Monthly Archives: February 2010

Taming the Tiger

Get ready to roar ladies and gents – on 14 February 2010, we entered the Chinese Year of the Tiger. The tiger is dynamic, powerful, unpredictable, courageous and explosive, so expect a turbulent year full of big changes.

In terms of your health, it’s a year to be proactive so you can ride out the storm.

In the Chinese calendar, 2010 is represented by the elements metal and wood. Metal corresponds to the lungs, colon, skin and immune system so this year you may be more prone to sinus problems, infections, asthma, bronchitis, pneumonia, bowel problems, rashes, compromised immunity, arthritis and eczema. The wood element correlates to the liver, gall bladder and nervous system, which means 2010 may be bring increased stress and tension, depression, anxiety, gallstones, hepatitis and cirrhosis.

Combat this by eating foods that cleanse the liver, such as green leafy veg, carrot, beetroot and soy beans. Herbs and spices like dill, oregano, rosemary, sage, peppermint, turmeric, basil, coriander, fennel, anise, cardamom, ginger and parsley all boost the immune system. And I know it’s boring, but reducing your intake of dairy, alcohol, caffeine, sugar, wheat, deep fried and fatty foods, processed and refined foods will help too.

Regular exercise that strengthens the respiratory and cardiovascular systems, such as yoga and qigong, as well as breathing exercises and walking in the fresh air also can help you feel tip top at tiger time.

‘Til next time, take care tigers – it’s jungle out there.

Advertisements

Chocolate for Health and Happiness

Excellent news! Just in time for Valentine’s Day, I can reveal that chocolate, the proper posh dark stuff, really is good for you.

OK, so it’s no big secret – most of us already know that dark chocolate, like red wine, blueberries, spinach and green tea, is full of antioxidants, which can prevent or slow oxidative damage to our body.

But a Canadian review based on three recent studies has also found a link between eating dark chocolate and a lower risk of stroke or death after a stroke. One study found that the stroke rate was 22% lower in people who ate chocolate once a week. Another found that death from stroke was 46% lower in those who ate 50g of chocolate once a week.

Many nutritionists agree that a little dark chocolate is good for heart health. The benefits come through the flavonoids in cacao beans, which reduce fats and prevent blockage of the arteries.

In a separate 2009 study, researchers found that dark chocolate could also reduce emotional stress. Participants who were given 40g of dark chocolate every day for two weeks were found to have reduced levels of the stress hormone cortisol, as well as other stress chemicals.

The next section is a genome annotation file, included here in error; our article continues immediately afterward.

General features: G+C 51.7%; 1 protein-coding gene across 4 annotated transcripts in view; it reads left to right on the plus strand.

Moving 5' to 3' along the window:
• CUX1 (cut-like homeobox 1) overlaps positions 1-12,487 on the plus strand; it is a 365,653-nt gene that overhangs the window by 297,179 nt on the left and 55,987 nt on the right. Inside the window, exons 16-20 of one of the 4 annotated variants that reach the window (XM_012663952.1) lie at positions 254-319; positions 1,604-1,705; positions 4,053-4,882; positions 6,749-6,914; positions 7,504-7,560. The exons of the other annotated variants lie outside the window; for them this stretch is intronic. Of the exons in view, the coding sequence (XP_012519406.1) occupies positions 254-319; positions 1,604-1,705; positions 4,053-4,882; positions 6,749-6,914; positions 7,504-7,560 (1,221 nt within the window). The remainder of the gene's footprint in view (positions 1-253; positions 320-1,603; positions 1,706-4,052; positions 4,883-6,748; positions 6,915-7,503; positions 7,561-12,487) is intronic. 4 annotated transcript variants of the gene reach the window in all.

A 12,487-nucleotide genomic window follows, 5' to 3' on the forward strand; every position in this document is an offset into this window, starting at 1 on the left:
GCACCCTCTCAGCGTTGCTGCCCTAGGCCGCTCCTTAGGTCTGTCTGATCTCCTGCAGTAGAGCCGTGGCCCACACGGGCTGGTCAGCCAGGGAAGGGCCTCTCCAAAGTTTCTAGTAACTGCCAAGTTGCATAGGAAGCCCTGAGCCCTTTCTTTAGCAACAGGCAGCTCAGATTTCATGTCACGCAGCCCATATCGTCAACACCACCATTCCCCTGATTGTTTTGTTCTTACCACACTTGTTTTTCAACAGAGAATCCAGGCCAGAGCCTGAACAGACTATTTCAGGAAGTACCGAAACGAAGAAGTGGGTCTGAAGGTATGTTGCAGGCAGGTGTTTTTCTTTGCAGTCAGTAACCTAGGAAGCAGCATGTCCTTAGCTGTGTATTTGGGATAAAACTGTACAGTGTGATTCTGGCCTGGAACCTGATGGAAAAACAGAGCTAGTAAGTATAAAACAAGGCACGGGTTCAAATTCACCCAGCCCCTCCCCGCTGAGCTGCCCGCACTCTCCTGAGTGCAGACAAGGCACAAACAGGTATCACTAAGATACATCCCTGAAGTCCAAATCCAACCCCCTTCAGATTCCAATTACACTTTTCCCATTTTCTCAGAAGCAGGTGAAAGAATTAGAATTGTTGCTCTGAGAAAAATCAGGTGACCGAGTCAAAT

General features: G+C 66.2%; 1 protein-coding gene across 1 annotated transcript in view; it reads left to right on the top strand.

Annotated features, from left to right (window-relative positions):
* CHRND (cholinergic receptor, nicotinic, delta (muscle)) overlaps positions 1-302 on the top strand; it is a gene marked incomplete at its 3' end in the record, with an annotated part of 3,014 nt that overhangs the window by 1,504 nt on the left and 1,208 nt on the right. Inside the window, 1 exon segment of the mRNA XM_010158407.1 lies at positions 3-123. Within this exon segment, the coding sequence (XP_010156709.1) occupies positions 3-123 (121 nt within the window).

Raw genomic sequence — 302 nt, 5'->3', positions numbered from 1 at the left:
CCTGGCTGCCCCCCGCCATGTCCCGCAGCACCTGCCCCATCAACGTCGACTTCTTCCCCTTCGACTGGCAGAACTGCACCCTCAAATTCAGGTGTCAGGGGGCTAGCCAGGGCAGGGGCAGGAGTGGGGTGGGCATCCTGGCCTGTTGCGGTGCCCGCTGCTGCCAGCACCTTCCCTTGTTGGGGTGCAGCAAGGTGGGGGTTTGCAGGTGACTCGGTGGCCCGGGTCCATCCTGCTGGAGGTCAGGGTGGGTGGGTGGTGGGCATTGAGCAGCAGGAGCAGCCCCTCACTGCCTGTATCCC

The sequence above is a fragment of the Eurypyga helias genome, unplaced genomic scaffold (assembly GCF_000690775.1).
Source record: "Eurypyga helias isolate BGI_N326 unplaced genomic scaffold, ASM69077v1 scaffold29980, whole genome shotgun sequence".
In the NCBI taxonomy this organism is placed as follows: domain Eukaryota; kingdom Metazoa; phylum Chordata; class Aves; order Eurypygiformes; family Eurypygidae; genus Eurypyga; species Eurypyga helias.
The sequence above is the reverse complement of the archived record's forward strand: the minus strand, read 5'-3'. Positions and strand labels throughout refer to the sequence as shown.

Sweet findings eh? Now obviously, too much of anything isn’t good for you and chocolate also contains its fair share of fat and sugar, but as a V Day treat, dark chocolate given with love is the ideal gift for body, heart and soul. Pass me the Lindt…

Bowen for Backs

I’ve suffered on and off from lower back pain for a while and being 6 months pregnant isn’t helping much. I‘m doing yoga, taking vitamins and avoiding heavy lifting, but I’m a bit wary about treatments that rely on snapping and cracking my spine back into shape. I need a gentler touch.

A couple of years ago I was introduced to Bowen Therapy by a friend who used me as a guinea pig whilst training to become a practitioner. I love a  local treatment and it doesn’t come much more ‘local’ than Bowen; Geelong’s Tom Bowen developed this holistic and non-intrusive therapy around 50 years ago.

Bowen is safe for everyone, from children and pregnant women to arthritis sufferers and the elderly, and can be carried out directly on the body or through clothing. Some people only require few treatments and others use Bowen regularly for general health maintenance.

During a session, the practitioner performs a series of gentle moves across fascia or soft tissue associated with particular muscle groups, tendons, ligaments or nerves. After each movement, the therapist leaves the room or pauses for the muscles to realign, allowing the body to respond and the healing process to begin.

On the day of the treatment, drink lots of water and abstain from rigorous exercise. Your Bowen therapist may also recommend exercises and stretches to maximise the potential effects of the treatment.

Bowen is a bit of a ‘cure all’ and can be used for musculoskeletal injuries, frozen shoulder, headaches, abdominal and digestive issues, fatigue, insomnia, stress and back and neck pain. If you’d like to give it a try, I’d recommend the lovely Nina George who’s based in Port Melbourne.